Start with a Parent-Approved, Sensible Major

Then follow your “thirst to learn new things”
Tequia Burt ’98

When Vivek Venugopal ’01 came to Grinnell, he never anticipated that he would fall in love with everything about the College, the town, and the people. He certainly didn’t anticipate that his sensible computer science degree would lead him down a path that culminated (for now) in a career in improv comedy.

It was the intellectual curiosity that he developed at Grinnell that led Venugopal to the spotlight and performing improv as a part of his job at Speechless, a San Francisco-based company that uses the comedic tool to help train people to become more comfortable with public speaking.

“I just constantly want to learn more,” he says. “That’s what the liberal arts education at Grinnell gave me — this thirst to learn new things. My favorite computer science prof and adviser, Sam Rebelsky, always said I’d learn much more than simply how to code at Grinnell.”

His path to Speechless was not exactly a direct one. In his time at Grinnell he poured himself into everything under the sun — the Student Government Association, Grinnell Singers, Con Brio, KDIC, student affairs, dining hall, intramural sports — everything, it seems, except improv.

Then after graduating, he moved to Chicago and became roommates with fellow Grinnell alum Kumail Nanjiani ’01. “It was right after 9/11 and we were worried we wouldn’t find jobs,” Venugopal says. “We were two brown immigrants, and it was a scary environment to be in.”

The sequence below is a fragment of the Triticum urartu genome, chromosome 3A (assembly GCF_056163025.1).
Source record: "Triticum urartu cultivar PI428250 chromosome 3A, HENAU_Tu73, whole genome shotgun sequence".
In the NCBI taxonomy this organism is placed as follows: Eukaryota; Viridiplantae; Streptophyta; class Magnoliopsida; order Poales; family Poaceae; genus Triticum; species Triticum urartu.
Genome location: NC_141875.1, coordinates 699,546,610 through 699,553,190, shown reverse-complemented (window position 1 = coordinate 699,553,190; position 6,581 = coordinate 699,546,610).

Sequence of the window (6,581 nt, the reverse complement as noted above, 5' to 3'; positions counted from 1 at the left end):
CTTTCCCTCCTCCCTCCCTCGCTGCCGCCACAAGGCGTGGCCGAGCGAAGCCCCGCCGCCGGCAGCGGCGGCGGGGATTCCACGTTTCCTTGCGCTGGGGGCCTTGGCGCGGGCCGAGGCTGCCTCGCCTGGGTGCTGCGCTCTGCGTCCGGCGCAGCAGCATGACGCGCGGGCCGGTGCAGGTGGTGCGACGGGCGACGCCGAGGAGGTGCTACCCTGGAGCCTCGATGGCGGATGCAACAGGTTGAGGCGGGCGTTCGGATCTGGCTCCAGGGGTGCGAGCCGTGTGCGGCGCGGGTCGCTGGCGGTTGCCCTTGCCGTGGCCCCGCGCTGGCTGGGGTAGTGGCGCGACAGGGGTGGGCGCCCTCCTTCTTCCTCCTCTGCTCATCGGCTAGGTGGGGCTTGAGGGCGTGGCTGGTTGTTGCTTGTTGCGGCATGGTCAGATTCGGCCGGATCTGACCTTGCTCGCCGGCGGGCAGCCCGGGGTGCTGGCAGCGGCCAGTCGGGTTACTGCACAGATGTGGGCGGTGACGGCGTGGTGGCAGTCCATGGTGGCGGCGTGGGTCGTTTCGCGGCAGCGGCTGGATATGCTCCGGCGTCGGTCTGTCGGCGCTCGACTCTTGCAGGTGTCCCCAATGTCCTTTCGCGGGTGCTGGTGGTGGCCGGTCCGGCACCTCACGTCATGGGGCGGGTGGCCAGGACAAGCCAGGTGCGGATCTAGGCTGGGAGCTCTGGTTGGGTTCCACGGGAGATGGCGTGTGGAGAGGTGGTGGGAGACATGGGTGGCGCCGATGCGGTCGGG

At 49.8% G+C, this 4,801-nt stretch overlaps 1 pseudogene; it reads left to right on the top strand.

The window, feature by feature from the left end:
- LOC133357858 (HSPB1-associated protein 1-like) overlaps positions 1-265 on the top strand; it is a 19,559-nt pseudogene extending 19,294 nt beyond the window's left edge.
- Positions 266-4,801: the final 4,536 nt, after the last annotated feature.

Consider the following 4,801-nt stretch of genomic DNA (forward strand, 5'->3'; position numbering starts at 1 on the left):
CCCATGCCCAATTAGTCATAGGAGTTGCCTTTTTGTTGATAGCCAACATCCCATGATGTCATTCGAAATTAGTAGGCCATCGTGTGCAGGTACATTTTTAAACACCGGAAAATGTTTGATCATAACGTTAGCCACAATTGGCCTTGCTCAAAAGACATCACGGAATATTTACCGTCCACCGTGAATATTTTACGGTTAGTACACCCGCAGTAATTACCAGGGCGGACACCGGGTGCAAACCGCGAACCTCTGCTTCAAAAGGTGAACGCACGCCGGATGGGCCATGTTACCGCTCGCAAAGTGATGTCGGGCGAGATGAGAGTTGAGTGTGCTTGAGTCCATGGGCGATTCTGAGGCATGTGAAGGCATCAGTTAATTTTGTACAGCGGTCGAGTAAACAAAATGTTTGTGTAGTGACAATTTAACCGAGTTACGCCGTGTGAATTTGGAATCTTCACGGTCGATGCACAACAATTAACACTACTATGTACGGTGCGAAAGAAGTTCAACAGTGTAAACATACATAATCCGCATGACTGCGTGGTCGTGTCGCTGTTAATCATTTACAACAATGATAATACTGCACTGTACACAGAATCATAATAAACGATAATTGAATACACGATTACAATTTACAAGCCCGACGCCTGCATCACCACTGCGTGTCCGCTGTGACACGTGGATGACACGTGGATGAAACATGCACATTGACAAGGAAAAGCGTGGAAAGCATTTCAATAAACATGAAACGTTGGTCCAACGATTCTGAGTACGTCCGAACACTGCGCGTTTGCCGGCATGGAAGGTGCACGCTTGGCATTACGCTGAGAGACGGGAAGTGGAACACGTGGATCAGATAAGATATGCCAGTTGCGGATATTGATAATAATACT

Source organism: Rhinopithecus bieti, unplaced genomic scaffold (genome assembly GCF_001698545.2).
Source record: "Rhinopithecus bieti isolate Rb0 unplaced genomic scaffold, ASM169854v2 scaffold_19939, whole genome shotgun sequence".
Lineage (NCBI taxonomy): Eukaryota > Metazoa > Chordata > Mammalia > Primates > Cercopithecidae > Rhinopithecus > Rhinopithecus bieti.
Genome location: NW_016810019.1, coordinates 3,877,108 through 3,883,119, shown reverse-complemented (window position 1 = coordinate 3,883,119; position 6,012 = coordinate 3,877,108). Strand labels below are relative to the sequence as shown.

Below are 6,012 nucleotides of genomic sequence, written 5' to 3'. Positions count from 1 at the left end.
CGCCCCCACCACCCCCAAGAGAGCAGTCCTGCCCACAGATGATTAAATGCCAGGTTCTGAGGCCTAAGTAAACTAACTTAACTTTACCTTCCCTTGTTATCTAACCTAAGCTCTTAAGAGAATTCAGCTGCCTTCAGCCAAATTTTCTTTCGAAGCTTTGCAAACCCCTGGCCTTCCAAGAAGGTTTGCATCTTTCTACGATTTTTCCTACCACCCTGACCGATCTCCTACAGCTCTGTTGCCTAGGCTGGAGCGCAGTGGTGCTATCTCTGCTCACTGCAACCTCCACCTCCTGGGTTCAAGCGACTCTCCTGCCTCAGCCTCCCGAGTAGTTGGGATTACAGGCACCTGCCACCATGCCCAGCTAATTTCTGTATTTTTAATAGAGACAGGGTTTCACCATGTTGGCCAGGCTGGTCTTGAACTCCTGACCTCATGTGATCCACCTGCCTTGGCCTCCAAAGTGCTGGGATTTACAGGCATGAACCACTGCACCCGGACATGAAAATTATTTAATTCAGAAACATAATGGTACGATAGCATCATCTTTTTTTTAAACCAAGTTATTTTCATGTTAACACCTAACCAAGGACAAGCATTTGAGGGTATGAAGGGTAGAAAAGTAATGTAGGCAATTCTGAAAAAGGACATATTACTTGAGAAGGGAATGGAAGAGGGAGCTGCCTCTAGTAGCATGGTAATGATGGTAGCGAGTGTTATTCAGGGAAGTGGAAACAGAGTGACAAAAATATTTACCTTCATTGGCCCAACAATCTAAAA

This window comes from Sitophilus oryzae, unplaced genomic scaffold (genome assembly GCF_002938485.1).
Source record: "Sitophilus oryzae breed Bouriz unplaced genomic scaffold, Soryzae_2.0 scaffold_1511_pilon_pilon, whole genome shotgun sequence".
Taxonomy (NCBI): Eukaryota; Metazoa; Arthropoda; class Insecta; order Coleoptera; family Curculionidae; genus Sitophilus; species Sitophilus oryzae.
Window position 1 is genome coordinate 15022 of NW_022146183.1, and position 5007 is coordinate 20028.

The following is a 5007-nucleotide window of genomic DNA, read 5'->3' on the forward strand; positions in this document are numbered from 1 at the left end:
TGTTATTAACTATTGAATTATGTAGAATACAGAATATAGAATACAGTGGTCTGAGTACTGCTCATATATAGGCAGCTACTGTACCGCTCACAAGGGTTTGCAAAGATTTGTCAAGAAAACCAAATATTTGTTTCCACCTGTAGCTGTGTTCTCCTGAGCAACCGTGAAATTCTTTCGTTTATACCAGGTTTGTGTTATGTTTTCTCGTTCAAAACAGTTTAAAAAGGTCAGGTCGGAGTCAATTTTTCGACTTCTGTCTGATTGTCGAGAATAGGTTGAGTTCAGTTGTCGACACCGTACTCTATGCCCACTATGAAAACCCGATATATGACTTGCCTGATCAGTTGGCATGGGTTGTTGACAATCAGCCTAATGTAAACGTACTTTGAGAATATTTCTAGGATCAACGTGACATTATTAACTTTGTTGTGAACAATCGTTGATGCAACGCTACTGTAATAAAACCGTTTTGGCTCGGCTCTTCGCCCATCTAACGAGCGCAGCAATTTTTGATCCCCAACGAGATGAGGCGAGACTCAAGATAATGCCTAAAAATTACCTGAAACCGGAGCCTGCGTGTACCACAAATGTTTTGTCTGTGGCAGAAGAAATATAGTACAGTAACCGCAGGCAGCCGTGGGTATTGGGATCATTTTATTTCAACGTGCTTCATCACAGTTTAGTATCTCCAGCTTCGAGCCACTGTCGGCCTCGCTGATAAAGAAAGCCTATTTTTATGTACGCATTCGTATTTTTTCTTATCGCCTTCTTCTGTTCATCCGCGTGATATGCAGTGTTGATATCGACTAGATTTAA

But though he was lucky to find a job through Grinnell alumni as a software developer in Chicago, Venugopal says he decided to take his career in a different direction and went into nonprofit fundraising because he wanted a job that had true social impact. That career moved him to San Francisco where he eventually jumped back into tech, into a startup acquired by LinkedIn in 2014.

Now he works as Speechless’ director of revenue, masterminding the company’s sales and marketing strategy. “It’s a tremendously impactful job,” Venugopal says. “We do a lot of work with women, minorities, and underrepresented, marginalized people. We give them the tools to amplify their authentic voices in spaces where they aren’t always listened to.”

Venugopal was initially attracted to the company after attending some of its open-mic sessions, which featured comedians delivering improvised talks based on slides they had never seen. That led to a love of all things improv and that passion led to him working with the company and creating his own musical improv show, American Immigrants.

“I’ve always felt that my superpower is my ability to give a coherent talk about any topic, to any group of people,” he says.

“Now I get paid to use that superpower to help people. I am incredibly lucky.”

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